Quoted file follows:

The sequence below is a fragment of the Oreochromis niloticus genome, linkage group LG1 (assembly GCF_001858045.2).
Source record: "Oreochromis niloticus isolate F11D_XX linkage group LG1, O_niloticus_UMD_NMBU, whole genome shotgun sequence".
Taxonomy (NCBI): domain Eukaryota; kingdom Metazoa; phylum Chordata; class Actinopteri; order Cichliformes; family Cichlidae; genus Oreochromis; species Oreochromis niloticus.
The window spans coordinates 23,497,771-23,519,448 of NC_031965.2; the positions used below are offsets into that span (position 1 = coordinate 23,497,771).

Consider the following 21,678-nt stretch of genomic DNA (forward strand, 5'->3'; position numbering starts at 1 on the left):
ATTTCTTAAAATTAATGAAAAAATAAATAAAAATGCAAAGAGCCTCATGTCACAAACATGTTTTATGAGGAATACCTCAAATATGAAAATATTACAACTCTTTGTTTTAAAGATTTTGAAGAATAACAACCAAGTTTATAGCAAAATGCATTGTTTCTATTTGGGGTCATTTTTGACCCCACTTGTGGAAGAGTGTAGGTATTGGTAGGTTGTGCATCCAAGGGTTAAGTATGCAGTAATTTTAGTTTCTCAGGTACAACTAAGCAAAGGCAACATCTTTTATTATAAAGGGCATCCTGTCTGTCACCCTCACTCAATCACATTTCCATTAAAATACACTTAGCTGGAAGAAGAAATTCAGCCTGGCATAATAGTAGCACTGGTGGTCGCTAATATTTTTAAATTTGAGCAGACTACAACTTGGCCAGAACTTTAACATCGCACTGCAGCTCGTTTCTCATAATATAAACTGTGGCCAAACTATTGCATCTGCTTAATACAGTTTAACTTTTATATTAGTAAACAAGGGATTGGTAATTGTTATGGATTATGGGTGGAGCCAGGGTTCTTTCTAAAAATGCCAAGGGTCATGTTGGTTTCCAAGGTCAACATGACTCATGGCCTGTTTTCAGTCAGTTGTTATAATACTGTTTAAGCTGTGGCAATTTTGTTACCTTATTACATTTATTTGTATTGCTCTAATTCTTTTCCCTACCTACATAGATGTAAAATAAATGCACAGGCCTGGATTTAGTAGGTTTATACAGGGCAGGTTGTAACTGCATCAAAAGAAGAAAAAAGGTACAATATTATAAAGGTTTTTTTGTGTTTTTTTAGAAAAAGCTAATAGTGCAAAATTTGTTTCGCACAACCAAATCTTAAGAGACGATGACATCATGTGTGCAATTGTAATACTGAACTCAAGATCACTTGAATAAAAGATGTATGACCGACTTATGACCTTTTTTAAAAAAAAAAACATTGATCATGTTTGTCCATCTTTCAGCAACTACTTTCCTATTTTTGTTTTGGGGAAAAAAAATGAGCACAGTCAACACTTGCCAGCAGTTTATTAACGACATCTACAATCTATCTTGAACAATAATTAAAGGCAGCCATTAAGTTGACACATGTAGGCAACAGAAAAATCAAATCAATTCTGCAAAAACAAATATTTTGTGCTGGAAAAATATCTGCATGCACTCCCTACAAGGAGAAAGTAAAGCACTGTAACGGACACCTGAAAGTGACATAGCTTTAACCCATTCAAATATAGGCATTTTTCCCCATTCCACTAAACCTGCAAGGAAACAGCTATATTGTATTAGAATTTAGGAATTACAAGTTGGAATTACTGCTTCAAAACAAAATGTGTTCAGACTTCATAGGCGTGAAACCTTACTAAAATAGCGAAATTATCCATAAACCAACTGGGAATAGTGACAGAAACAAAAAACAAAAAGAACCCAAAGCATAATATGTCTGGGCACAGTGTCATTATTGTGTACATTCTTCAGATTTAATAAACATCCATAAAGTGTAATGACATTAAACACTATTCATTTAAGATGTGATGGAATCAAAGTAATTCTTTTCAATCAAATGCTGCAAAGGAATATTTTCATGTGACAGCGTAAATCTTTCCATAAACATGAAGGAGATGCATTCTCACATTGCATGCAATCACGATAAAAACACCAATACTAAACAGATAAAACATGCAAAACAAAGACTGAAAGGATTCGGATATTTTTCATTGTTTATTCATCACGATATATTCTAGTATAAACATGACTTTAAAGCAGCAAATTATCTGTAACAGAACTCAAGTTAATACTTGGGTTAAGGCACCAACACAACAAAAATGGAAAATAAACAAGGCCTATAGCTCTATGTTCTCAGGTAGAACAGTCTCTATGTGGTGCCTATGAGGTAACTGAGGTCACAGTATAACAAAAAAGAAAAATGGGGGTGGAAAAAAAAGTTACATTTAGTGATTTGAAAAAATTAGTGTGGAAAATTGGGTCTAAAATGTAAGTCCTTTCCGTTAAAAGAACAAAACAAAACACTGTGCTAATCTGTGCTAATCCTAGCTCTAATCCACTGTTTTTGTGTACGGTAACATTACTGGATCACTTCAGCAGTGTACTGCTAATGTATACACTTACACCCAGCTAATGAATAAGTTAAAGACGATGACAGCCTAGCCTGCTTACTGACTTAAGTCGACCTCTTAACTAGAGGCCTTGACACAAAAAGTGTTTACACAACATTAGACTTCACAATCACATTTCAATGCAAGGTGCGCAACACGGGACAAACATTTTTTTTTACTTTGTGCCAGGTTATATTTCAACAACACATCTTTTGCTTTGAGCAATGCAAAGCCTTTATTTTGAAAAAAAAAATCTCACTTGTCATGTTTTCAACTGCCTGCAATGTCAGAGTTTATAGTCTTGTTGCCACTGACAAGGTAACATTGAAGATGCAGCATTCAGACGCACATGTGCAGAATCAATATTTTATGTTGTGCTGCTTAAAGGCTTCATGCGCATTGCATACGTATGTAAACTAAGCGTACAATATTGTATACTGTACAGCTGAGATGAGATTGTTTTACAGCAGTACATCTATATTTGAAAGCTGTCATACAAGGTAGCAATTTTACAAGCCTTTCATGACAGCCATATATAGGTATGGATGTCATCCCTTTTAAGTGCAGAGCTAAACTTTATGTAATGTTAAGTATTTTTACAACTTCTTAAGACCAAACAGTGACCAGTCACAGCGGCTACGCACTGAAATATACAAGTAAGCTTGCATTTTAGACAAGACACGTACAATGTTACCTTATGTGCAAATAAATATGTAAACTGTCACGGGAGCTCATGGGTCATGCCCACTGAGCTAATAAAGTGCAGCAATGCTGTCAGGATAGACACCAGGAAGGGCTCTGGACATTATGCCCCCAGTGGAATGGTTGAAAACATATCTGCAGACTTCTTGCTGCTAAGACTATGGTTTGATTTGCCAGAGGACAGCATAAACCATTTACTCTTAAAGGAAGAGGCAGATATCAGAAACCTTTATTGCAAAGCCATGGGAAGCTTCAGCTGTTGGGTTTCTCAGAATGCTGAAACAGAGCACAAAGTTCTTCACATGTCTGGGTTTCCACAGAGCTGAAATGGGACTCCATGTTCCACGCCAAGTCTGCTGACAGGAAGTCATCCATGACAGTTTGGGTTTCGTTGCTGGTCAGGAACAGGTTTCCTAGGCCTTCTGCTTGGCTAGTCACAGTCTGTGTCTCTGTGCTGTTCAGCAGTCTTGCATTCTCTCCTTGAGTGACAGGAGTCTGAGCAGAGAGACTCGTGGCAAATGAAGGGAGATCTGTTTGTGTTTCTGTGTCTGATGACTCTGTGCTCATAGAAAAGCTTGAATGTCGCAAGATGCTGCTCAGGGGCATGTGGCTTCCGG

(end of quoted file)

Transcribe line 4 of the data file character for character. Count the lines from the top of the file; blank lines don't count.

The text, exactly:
The window spans coordinates 23,497,771-23,519,448 of NC_031965.2; the positions used below are offsets into that span (position 1 = coordinate 23,497,771).